The Business Orientation subphase
In the USoft Approach, Business Orientation is a subphase of the PLAN phase.
Business Orientation consists of fact finding and interpretation. Its purpose is to get a general picture of the work that needs to be done in the next DEFINE phase. This involves identifying all the stakeholders and talking to them to find our what are their needs and expectations.
•At management and decision-making levels, these expectations are about budget planning and the objectives that were set when reserving budget or raising funds for the work.
•At functional levels, these expectations are about functionality: subjects fields covered, functions covered or supported by software.
•At operational levels, these expectations are more practical: specific software features, such as the user-friendliness of error messages or the level of comfort and attractiveness of human interfaces delivered in a previous cycle.
In addition to drawing up a program of work, Business Orientation must also address the following aspects of preliminary analysis:
•Making sure that preconditions are met for the work. Are facilities and logistics in place? Do people know what is expected from them and do they have the required skills and authority? You may find that measures must be taken or procedures started before the work in the DEFINE phase can start. Or you may find that the expected work is simply not feasible under given conditions.
•Making sure that essential requirements are not overlooked. Have all stakeholders been heard? Does the work involve new connections to existing other software systems or other departments, and if so, is it clear that these other systems and departments are able to supply the correct information and that they do not have needs or modalities that are misunderstood?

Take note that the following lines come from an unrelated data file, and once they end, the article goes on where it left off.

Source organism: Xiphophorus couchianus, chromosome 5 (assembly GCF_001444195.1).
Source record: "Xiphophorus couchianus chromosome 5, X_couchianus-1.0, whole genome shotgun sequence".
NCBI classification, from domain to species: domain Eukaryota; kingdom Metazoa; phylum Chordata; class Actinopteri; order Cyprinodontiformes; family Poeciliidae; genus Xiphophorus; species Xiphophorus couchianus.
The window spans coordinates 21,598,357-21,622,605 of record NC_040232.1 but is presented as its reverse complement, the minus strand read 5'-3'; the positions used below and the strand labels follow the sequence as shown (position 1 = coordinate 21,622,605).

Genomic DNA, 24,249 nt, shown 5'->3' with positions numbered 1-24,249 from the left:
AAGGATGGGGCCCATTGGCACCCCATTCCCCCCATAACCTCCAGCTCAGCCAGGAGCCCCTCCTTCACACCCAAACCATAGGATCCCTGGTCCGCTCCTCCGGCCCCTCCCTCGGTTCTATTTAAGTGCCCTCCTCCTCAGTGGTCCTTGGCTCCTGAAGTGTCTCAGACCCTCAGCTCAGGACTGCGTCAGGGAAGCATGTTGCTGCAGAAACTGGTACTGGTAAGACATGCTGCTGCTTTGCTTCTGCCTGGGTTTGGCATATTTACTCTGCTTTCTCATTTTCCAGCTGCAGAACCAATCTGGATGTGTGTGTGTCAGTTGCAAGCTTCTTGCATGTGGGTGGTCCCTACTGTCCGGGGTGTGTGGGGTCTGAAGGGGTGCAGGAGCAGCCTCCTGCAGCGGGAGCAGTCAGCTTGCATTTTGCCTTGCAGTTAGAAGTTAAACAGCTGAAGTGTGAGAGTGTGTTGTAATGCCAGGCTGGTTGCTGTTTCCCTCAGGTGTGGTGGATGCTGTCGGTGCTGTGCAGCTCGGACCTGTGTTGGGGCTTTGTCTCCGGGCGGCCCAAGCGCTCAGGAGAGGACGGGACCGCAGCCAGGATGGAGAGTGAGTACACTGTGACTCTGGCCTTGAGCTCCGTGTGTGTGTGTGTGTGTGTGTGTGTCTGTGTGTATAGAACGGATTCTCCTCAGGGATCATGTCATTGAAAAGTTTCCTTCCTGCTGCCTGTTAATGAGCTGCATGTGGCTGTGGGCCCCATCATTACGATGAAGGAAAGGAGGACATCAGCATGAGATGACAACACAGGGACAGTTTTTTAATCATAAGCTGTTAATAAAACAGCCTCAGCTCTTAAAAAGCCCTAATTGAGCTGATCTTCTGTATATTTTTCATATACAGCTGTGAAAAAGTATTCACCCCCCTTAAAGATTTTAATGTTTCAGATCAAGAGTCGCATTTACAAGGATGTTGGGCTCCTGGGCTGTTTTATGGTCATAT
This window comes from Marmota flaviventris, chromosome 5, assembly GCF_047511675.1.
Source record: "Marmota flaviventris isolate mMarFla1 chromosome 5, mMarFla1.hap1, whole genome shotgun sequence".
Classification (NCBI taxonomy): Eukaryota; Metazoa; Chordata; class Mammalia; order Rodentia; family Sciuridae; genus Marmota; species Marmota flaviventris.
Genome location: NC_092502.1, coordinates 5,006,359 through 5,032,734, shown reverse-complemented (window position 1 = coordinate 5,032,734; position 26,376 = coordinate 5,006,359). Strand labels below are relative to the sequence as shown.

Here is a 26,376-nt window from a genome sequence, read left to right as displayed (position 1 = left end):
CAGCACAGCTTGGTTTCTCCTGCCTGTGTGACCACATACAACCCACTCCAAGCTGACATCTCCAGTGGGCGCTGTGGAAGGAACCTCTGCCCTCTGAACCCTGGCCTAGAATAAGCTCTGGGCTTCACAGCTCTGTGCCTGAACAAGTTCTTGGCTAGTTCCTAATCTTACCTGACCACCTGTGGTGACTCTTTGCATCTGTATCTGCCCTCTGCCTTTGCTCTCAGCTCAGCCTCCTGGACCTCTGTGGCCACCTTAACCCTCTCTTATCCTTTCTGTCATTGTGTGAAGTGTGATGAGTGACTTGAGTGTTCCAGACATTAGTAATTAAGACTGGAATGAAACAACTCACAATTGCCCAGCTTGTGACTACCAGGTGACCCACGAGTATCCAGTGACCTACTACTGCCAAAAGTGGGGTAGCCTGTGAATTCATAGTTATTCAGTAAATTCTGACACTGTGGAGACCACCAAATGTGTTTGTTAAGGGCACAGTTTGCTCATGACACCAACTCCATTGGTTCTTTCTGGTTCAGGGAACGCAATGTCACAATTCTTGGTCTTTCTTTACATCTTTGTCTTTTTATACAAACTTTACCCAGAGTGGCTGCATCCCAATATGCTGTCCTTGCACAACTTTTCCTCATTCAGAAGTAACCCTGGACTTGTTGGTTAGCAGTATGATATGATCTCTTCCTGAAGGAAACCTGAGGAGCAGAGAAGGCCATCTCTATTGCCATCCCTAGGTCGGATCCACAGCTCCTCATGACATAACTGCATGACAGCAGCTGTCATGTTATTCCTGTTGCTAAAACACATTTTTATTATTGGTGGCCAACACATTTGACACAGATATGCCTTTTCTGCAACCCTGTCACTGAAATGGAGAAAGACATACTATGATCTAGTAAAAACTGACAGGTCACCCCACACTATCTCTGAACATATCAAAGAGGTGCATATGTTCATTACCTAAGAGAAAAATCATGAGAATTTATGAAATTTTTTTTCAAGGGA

•Making sure that scope creep is avoided from the start. To help avoid scope creep, in addition to stating in general terms what will be delivered, it is helpful to state clearly a number of related deliverables that are NOT included in the work iteration. Statements that formulate that something is out-of-scope may be termed exclusions.
The Business Orientation subphase must result in a general description of the functionality, scope and proposed approach of the work that has validated by talking to key stakeholders. Such a description is produced outside the USoft product set. It could have a conventional document format. In a Scrum project, the Business Orientation and Rapid Analysis subphases could together result in sprint-ready user stories.